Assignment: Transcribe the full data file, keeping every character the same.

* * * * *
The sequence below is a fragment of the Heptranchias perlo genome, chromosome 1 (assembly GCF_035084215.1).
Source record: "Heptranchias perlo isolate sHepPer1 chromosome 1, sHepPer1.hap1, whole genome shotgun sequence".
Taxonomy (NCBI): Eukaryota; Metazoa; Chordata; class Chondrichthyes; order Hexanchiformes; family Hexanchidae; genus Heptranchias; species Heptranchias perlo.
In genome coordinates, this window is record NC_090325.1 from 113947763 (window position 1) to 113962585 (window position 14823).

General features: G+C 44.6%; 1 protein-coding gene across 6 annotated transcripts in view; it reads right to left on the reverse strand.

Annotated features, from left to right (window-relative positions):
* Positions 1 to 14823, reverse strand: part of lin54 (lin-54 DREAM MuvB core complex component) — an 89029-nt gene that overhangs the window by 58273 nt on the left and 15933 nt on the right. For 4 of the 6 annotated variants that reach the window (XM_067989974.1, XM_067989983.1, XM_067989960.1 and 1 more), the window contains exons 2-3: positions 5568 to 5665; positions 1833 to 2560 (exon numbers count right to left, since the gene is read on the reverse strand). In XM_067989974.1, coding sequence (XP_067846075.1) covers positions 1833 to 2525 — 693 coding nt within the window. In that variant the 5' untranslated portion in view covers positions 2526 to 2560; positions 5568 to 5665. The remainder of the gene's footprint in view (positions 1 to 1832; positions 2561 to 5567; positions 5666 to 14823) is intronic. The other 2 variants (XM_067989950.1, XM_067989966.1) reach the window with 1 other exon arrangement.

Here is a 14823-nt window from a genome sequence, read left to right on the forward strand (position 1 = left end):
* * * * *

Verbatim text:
The sequence below is a fragment of the Heptranchias perlo genome, chromosome 1 (assembly GCF_035084215.1).
Source record: "Heptranchias perlo isolate sHepPer1 chromosome 1, sHepPer1.hap1, whole genome shotgun sequence".
Taxonomy (NCBI): Eukaryota; Metazoa; Chordata; class Chondrichthyes; order Hexanchiformes; family Hexanchidae; genus Heptranchias; species Heptranchias perlo.
In genome coordinates, this window is record NC_090325.1 from 113947763 (window position 1) to 113962585 (window position 14823).

General features: G+C 44.6%; 1 protein-coding gene across 6 annotated transcripts in view; it reads right to left on the reverse strand.

Annotated features, from left to right (window-relative positions):
* Positions 1 to 14823, reverse strand: part of lin54 (lin-54 DREAM MuvB core complex component) — an 89029-nt gene that overhangs the window by 58273 nt on the left and 15933 nt on the right. For 4 of the 6 annotated variants that reach the window (XM_067989974.1, XM_067989983.1, XM_067989960.1 and 1 more), the window contains exons 2-3: positions 5568 to 5665; positions 1833 to 2560 (exon numbers count right to left, since the gene is read on the reverse strand). In XM_067989974.1, coding sequence (XP_067846075.1) covers positions 1833 to 2525 — 693 coding nt within the window. In that variant the 5' untranslated portion in view covers positions 2526 to 2560; positions 5568 to 5665. The remainder of the gene's footprint in view (positions 1 to 1832; positions 2561 to 5567; positions 5666 to 14823) is intronic. The other 2 variants (XM_067989950.1, XM_067989966.1) reach the window with 1 other exon arrangement.

Here is a 14823-nt window from a genome sequence, read left to right on the forward strand (position 1 = left end):